I had not planned to write a Mother’s Day post. But when I called to order a corsage for my mom to wear to church on Mother’s Day, the simple significance of Barbara Carter’s question sealed the deal.
The question: Red or White?
I realized when I was commenting on Julianna Baggott’s “Happy Birthday” blog post to her mother, that this seed of a post had to sprout.
My comment was this:
Very eloquent and simultaneously comical post. When the florist asked me yesterday (about my mother’s Mother’s Day corsage) “red or white?” I thought, what a perfect blog post title (southern tradition dictates you wear a white flower if your mother is deceased and red if she is still alive). I am glad I would still be eligible for red.
In her homage to her mother, Julianna writes that her mother gave her the greatest gift a mother can give a writer daughter, permission to write about her. I don’t know if my mom has given me that gift. I suppose this post is more of a way of wresting the act of writing about her directly out of her hands whether she is ready to give it or not. I do know I hurt her to the core with the scathing analysis of our family that I wrote in my college family relations course and left out in a public area after letting a friend read it. I really thought I knew a lot about how our family had been shaped back then. Now that I am raising my own family, I think I just need to steer my kids away from family relations courses requiring papers that rely on self-disclosure. Engineering would be safer and more lucrative anyway.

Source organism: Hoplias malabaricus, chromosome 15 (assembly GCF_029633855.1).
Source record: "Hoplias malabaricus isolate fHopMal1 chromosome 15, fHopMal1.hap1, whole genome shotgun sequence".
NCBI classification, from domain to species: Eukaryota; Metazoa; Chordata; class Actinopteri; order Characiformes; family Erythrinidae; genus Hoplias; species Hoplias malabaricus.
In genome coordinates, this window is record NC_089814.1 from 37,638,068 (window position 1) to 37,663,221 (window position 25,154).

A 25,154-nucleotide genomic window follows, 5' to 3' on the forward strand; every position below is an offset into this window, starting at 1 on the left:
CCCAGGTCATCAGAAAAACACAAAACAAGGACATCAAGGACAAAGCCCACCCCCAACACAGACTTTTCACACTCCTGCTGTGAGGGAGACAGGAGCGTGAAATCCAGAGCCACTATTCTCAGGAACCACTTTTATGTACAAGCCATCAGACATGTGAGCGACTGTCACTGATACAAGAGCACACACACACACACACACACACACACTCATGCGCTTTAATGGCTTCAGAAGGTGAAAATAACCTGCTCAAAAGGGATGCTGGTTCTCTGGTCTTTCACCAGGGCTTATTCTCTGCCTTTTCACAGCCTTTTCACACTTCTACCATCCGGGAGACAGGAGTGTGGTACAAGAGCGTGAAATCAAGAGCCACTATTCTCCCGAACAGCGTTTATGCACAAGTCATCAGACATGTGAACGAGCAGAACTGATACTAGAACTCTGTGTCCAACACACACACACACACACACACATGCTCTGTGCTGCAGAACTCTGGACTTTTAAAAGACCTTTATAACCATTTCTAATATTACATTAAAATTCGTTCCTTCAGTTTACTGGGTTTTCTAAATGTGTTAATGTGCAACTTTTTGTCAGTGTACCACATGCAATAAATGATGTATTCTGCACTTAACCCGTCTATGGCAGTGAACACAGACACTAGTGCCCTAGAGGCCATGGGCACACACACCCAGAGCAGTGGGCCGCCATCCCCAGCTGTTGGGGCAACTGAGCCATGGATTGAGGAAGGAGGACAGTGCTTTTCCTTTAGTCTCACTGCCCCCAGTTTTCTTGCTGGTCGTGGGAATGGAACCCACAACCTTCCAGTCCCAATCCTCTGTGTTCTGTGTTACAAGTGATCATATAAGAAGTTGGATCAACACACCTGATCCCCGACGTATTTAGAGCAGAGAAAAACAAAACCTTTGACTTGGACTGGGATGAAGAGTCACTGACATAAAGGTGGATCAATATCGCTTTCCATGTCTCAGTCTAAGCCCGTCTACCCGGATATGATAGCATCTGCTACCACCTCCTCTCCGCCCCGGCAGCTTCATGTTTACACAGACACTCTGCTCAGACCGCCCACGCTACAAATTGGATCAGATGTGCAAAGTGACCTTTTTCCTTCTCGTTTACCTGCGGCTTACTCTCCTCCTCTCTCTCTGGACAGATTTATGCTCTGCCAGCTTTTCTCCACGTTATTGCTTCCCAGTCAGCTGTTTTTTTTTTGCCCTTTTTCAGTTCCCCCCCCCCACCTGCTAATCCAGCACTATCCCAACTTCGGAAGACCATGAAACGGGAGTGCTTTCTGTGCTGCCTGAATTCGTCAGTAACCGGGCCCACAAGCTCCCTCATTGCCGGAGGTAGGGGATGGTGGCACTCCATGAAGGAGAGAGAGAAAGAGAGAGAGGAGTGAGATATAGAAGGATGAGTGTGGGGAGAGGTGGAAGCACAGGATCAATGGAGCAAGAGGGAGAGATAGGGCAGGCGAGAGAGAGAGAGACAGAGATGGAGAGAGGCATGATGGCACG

For my mom, I had to order a white orchid. Vila, her mother and my grandmother, passed away years ago. When I think about my mother’s stories of insisting she follow her older sister to kindergarten, even though she was only four (rules were much more relaxed back then), of how she loved her “with the girls” lifestyle in Lake City before she married my dad, I think I can detect the independent streak that I inherited. It may have driven Grandma Vila a little nuts.